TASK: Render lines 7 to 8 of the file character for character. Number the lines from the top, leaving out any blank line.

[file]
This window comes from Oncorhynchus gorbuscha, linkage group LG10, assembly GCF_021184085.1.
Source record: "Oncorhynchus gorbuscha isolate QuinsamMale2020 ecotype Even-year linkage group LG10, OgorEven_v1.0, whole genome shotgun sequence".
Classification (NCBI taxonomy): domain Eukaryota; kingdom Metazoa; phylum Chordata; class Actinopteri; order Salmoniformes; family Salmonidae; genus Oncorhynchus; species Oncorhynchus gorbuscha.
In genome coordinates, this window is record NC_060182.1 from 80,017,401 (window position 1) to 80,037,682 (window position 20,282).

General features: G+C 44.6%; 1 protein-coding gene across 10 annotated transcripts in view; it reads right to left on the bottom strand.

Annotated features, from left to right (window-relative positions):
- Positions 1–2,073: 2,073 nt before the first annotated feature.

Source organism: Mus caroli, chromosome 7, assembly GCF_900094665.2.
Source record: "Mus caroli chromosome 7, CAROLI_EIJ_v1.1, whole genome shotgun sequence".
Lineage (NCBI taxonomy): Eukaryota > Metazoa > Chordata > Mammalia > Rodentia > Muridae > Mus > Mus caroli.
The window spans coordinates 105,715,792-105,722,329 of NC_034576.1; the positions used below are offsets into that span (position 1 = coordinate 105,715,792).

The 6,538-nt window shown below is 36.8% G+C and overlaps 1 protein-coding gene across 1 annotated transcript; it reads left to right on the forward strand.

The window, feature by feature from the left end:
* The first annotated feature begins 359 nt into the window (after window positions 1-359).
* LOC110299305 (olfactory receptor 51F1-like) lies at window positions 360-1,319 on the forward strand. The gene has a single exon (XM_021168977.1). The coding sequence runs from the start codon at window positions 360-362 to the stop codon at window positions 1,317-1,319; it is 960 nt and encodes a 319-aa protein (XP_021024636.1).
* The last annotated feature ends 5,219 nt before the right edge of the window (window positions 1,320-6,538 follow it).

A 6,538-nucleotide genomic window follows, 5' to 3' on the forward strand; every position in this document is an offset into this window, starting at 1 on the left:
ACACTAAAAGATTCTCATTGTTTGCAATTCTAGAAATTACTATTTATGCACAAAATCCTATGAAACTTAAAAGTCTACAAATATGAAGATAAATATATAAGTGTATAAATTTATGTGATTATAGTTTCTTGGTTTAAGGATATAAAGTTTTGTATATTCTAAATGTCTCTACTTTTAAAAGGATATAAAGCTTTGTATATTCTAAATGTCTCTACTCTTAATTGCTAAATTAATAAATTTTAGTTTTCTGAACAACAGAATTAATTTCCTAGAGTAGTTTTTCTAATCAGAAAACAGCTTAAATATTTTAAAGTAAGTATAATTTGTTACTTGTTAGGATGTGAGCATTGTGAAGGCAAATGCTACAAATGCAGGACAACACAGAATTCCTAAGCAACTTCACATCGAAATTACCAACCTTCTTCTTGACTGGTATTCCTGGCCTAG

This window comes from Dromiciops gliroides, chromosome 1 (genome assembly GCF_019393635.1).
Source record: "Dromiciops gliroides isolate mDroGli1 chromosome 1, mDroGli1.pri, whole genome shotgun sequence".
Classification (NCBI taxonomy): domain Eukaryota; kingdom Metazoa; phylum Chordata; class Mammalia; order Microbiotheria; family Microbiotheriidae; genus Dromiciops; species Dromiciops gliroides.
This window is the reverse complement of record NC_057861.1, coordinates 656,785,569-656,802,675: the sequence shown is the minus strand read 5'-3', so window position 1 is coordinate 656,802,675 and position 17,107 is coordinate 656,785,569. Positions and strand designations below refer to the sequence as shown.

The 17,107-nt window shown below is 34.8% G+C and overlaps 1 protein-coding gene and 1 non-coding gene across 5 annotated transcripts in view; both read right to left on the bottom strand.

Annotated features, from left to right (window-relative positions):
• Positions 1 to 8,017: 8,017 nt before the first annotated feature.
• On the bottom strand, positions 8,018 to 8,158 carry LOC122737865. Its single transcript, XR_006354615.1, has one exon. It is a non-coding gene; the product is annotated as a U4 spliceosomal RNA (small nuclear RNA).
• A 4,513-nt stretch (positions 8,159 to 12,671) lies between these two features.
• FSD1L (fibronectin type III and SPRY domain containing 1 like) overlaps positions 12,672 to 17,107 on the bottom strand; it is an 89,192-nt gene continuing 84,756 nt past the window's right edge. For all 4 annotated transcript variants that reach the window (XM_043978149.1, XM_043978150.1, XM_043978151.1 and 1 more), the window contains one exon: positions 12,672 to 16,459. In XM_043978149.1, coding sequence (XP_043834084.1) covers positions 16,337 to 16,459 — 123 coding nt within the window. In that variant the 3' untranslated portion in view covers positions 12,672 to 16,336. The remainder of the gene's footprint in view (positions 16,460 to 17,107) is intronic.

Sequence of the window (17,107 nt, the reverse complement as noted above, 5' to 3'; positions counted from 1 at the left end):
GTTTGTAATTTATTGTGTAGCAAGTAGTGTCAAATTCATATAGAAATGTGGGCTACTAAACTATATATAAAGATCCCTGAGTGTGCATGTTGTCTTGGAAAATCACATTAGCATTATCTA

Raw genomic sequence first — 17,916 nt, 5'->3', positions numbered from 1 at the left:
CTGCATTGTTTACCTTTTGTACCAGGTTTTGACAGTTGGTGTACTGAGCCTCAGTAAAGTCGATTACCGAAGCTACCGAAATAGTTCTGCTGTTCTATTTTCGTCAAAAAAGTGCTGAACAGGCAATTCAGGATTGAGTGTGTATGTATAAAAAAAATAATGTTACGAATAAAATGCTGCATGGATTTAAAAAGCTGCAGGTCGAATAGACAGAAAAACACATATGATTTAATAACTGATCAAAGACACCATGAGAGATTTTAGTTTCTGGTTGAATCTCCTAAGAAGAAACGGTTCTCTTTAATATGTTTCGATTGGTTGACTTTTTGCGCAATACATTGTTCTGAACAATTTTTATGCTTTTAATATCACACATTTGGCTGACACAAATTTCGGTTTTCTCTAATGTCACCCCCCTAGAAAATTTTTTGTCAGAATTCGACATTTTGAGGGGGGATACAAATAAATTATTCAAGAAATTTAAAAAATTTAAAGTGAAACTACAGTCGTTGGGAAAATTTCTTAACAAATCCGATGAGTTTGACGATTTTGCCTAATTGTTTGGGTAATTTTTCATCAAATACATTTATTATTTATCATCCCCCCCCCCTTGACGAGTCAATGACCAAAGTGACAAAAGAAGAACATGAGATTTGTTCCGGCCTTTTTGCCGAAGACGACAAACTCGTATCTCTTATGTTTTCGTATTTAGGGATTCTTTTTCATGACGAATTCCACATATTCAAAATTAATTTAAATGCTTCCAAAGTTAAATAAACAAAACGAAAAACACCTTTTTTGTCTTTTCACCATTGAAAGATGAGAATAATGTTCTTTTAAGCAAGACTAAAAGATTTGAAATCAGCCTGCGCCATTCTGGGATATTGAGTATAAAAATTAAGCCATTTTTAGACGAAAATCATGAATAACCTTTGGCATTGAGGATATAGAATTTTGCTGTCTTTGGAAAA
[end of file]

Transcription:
- Positions 1–2,073: 2,073 nt before the first annotated feature.

Source organism: Mus caroli, chromosome 7, assembly GCF_900094665.2.